U.S. stock futures fell slightly on Thursday evening as Wall Street eyed its best week since April even as the results of the presidential election remained unclear.
Futures tied to the Dow Jones Industrial Average lost about 80 points, while those for the S&P 500 and the Nasdaq 100 were down roughly 0.3% and 0.2%, respectively.
The three indexes notched their fourth-straight positive session on Thursday and were on track for their best week since April 9. The S&P 500 and the Dow are up 7% so far this week. The tech-heavy Nasdaq Composite has led the way with a nearly 9% gain. The sharp rally follows a slump in the prior week.
The surge in stocks has come despite lingering uncertainty about the outcome of Tuesday's election. Democratic nominee Joe Biden leads with 253 electoral votes, according to NBC News projections, while President Donald Trump has 214. Votes are still being counted in several key states including Nevada, Arizona, Pennsylvania and Georgia.
Victories by Republicans in several key Senate races, thus lowering the odds of a "blue wave" and potential higher taxes and stronger regulations, have been cited by Wall Street strategists as a reason for the rally in tech stocks. However, the Republicans have not yet won the necessary seats to control the Senate, according to NBC News projections, with two potential run-off elections in Georgia.
Alicia Levine, chief strategist at BNY Mellon Investment Management, said that the possibility of Democrats winning narrow control of the Senate was one of the major risks not priced into the market even if the runoffs wouldn't necessarily cause the markets to dip.
"The market is now pricing in a Biden presidency with a Republican Senate, and the rotation that we saw was based on that," Levine said. "And if there's an increasing risk that that's not the case for the Senate, then this entire move could also be somewhat at risk as well."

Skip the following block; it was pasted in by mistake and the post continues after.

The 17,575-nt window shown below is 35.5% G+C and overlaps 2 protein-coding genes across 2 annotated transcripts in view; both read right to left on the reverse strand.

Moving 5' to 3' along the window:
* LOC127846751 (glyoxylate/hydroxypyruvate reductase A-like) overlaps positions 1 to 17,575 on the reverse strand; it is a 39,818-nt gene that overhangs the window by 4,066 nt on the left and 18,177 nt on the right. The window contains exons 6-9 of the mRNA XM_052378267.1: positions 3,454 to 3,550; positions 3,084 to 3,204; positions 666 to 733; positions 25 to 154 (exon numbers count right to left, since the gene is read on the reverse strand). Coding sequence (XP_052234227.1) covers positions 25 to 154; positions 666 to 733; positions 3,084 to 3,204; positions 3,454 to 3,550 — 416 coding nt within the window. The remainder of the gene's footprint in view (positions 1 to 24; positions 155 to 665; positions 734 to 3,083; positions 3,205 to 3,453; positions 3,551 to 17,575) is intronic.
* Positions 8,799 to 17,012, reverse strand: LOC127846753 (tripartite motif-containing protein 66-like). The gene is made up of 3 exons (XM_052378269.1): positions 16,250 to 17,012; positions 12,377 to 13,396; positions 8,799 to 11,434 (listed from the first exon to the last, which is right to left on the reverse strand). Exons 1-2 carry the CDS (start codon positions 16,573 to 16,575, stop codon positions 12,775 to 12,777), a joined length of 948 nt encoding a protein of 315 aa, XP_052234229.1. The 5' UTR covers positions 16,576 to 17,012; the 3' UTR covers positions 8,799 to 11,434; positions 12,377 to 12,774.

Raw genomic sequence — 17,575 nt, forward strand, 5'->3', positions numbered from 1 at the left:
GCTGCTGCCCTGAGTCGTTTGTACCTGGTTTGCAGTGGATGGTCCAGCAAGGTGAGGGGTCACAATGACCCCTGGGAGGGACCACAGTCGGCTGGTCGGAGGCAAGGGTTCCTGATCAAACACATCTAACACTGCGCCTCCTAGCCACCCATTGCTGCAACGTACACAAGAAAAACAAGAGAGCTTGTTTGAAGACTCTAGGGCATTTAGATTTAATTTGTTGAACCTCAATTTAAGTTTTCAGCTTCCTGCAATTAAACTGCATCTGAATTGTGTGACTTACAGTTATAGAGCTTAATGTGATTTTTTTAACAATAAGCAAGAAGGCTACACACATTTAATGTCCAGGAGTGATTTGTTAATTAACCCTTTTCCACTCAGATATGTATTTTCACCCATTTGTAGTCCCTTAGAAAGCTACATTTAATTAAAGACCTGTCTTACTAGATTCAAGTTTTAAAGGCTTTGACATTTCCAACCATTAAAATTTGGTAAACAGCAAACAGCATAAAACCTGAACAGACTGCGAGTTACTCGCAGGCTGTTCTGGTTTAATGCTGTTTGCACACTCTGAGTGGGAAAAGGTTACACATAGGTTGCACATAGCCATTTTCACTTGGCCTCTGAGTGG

Levine also said that the strength of tech stocks was due in part to their strong earnings performance and resiliency in the case of new economic restrictions in the United States during the winter to slow the spread of the coronavirus.
Republicans have filed a flurry of legal challenges in several states related to the ongoing vote counts, and the Trump campaign said it will request a recount in Wisconsin.
In an announcement from the White House on Thursday night, Trump falsely claimed victory in several states and made accusations of voter fraud without evidence, saying "there's a tremendous amount of litigation generally because of how unfair this process was."
The Biden campaign, meanwhile, has called for all votes to be counted.
"Democracy's sometimes messy. It sometimes requires a little patience as well," the former vice president in a short speech in Delaware on Thursday, adding that he was confident his ticket would be declared the winner once all the votes are counted.
On the economic front, Friday will bring a fresh look at the labor market for investors, with the Labor Department's October jobs reported scheduled to be released before the bell. The report comes on the heels of disappoint readings for ADP private payrolls and initial jobless claims.
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